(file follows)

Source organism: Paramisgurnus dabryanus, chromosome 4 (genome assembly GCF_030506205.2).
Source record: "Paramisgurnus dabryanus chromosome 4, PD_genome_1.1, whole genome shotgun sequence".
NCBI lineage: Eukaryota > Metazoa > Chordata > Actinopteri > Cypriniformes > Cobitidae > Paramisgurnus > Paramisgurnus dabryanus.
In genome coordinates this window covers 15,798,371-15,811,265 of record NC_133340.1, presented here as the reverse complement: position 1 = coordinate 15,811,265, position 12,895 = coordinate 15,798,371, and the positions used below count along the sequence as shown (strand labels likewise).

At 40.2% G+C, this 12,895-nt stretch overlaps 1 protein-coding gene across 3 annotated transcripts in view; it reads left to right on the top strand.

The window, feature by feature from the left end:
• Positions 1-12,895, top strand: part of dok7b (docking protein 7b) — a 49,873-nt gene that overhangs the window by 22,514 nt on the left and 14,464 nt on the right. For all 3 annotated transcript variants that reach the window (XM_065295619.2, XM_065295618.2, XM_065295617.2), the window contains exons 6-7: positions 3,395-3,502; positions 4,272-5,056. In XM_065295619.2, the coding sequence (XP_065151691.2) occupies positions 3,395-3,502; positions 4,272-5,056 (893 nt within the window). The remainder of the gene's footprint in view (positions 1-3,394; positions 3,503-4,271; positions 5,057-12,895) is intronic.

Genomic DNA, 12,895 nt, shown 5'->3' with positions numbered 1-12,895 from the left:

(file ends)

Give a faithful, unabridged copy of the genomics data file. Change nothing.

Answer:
Source organism: Paramisgurnus dabryanus, chromosome 4 (genome assembly GCF_030506205.2).
Source record: "Paramisgurnus dabryanus chromosome 4, PD_genome_1.1, whole genome shotgun sequence".
NCBI lineage: Eukaryota > Metazoa > Chordata > Actinopteri > Cypriniformes > Cobitidae > Paramisgurnus > Paramisgurnus dabryanus.
In genome coordinates this window covers 15,798,371-15,811,265 of record NC_133340.1, presented here as the reverse complement: position 1 = coordinate 15,811,265, position 12,895 = coordinate 15,798,371, and the positions used below count along the sequence as shown (strand labels likewise).

At 40.2% G+C, this 12,895-nt stretch overlaps 1 protein-coding gene across 3 annotated transcripts in view; it reads left to right on the top strand.

The window, feature by feature from the left end:
• Positions 1-12,895, top strand: part of dok7b (docking protein 7b) — a 49,873-nt gene that overhangs the window by 22,514 nt on the left and 14,464 nt on the right. For all 3 annotated transcript variants that reach the window (XM_065295619.2, XM_065295618.2, XM_065295617.2), the window contains exons 6-7: positions 3,395-3,502; positions 4,272-5,056. In XM_065295619.2, the coding sequence (XP_065151691.2) occupies positions 3,395-3,502; positions 4,272-5,056 (893 nt within the window). The remainder of the gene's footprint in view (positions 1-3,394; positions 3,503-4,271; positions 5,057-12,895) is intronic.

Genomic DNA, 12,895 nt, shown 5'->3' with positions numbered 1-12,895 from the left: